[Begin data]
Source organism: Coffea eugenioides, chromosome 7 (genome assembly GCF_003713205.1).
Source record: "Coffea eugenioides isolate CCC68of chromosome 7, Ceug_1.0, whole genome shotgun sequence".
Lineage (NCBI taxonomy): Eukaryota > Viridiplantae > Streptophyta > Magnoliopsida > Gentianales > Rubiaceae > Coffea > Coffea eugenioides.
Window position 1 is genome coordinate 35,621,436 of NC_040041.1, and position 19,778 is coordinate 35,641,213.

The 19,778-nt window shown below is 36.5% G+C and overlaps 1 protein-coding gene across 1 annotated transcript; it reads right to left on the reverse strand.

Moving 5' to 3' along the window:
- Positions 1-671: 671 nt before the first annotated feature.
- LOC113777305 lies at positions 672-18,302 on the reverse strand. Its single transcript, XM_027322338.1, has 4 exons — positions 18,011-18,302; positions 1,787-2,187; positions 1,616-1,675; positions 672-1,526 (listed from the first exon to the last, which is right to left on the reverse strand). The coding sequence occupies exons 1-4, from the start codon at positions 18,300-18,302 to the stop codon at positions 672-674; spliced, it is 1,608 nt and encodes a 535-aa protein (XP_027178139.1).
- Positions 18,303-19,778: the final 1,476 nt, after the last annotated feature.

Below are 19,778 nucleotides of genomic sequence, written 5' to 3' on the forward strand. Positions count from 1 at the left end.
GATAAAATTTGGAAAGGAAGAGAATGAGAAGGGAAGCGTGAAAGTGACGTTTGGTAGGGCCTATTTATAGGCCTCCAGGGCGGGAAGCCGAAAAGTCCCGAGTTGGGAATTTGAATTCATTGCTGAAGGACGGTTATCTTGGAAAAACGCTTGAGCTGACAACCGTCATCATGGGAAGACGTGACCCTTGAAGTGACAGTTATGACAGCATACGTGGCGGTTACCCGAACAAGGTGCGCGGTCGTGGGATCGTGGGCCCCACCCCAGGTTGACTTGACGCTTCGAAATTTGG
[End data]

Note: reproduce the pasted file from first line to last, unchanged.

Source organism: Coffea eugenioides, chromosome 7 (genome assembly GCF_003713205.1).
Source record: "Coffea eugenioides isolate CCC68of chromosome 7, Ceug_1.0, whole genome shotgun sequence".
Lineage (NCBI taxonomy): Eukaryota > Viridiplantae > Streptophyta > Magnoliopsida > Gentianales > Rubiaceae > Coffea > Coffea eugenioides.
Window position 1 is genome coordinate 35,621,436 of NC_040041.1, and position 19,778 is coordinate 35,641,213.

The 19,778-nt window shown below is 36.5% G+C and overlaps 1 protein-coding gene across 1 annotated transcript; it reads right to left on the reverse strand.

Moving 5' to 3' along the window:
- Positions 1-671: 671 nt before the first annotated feature.
- LOC113777305 lies at positions 672-18,302 on the reverse strand. Its single transcript, XM_027322338.1, has 4 exons — positions 18,011-18,302; positions 1,787-2,187; positions 1,616-1,675; positions 672-1,526 (listed from the first exon to the last, which is right to left on the reverse strand). The coding sequence occupies exons 1-4, from the start codon at positions 18,300-18,302 to the stop codon at positions 672-674; spliced, it is 1,608 nt and encodes a 535-aa protein (XP_027178139.1).
- Positions 18,303-19,778: the final 1,476 nt, after the last annotated feature.

Below are 19,778 nucleotides of genomic sequence, written 5' to 3' on the forward strand. Positions count from 1 at the left end.
GATAAAATTTGGAAAGGAAGAGAATGAGAAGGGAAGCGTGAAAGTGACGTTTGGTAGGGCCTATTTATAGGCCTCCAGGGCGGGAAGCCGAAAAGTCCCGAGTTGGGAATTTGAATTCATTGCTGAAGGACGGTTATCTTGGAAAAACGCTTGAGCTGACAACCGTCATCATGGGAAGACGTGACCCTTGAAGTGACAGTTATGACAGCATACGTGGCGGTTACCCGAACAAGGTGCGCGGTCGTGGGATCGTGGGCCCCACCCCAGGTTGACTTGACGCTTCGAAATTTGG